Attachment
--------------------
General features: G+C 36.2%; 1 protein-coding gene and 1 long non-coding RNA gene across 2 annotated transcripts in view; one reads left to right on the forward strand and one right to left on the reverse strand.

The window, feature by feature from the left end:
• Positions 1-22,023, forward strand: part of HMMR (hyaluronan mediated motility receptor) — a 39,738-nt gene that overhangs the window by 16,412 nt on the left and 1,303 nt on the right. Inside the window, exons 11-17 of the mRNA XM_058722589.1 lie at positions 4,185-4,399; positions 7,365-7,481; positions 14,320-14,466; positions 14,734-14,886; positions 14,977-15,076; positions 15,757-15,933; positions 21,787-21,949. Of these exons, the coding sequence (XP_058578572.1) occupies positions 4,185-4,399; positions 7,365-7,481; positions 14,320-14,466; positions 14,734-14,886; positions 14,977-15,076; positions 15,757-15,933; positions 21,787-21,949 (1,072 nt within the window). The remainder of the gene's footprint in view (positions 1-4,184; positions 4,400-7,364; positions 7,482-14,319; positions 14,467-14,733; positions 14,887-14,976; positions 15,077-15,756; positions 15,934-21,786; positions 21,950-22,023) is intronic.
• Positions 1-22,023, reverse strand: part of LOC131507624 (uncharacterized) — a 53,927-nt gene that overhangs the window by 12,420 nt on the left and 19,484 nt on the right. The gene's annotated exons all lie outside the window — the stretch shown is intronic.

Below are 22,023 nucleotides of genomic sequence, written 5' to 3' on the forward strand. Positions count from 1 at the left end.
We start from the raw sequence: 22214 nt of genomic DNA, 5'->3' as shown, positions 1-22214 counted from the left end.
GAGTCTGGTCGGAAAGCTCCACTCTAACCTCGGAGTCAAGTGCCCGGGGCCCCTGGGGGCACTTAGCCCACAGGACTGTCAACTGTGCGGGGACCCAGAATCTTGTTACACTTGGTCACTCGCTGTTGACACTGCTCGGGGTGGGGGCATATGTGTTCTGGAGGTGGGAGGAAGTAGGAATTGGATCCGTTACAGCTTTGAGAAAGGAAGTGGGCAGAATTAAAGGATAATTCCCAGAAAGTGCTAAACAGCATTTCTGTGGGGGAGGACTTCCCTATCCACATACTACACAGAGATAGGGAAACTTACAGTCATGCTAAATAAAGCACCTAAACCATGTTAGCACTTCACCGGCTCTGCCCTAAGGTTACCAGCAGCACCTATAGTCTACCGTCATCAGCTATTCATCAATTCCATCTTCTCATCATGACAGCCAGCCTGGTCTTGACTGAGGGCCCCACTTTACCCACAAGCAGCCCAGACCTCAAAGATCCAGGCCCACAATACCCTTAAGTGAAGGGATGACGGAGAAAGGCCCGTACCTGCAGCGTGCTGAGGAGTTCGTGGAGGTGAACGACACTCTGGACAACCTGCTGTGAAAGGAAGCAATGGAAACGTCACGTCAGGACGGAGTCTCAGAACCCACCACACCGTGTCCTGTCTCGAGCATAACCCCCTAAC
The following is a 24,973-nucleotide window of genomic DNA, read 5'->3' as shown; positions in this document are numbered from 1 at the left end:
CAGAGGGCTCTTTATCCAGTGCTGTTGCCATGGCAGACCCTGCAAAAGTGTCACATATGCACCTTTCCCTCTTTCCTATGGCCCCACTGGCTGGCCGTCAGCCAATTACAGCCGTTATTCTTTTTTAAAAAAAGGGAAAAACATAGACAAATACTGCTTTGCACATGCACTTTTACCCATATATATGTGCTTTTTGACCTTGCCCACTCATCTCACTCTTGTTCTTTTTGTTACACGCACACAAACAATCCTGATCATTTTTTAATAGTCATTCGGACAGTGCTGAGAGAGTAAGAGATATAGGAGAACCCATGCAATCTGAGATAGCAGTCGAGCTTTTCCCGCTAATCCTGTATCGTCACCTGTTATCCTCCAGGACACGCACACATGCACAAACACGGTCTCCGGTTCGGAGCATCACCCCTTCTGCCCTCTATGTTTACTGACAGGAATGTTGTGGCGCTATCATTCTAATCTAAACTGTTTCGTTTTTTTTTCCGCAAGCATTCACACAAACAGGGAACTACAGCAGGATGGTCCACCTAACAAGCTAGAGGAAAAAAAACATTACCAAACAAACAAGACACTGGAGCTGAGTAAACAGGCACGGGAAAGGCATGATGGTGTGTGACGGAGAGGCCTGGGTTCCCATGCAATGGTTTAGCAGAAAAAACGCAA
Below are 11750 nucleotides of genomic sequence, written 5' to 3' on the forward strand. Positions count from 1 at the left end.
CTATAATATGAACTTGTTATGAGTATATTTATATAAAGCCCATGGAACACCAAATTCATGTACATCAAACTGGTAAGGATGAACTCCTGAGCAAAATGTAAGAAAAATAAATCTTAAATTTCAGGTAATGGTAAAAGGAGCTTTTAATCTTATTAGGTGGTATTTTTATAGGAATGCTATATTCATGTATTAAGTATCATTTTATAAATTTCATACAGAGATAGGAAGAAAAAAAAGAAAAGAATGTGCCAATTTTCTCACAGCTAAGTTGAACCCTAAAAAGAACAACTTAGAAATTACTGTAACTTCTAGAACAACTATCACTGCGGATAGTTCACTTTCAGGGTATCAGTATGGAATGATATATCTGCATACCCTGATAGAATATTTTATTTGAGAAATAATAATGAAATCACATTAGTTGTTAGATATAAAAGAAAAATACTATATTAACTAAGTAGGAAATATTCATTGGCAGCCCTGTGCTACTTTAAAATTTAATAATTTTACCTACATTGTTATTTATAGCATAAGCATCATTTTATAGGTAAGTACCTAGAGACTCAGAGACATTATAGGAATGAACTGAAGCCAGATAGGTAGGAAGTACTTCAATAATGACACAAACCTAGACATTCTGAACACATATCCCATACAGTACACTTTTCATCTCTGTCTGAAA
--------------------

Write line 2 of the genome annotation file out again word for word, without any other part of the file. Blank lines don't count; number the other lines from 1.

The window, feature by feature from the left end: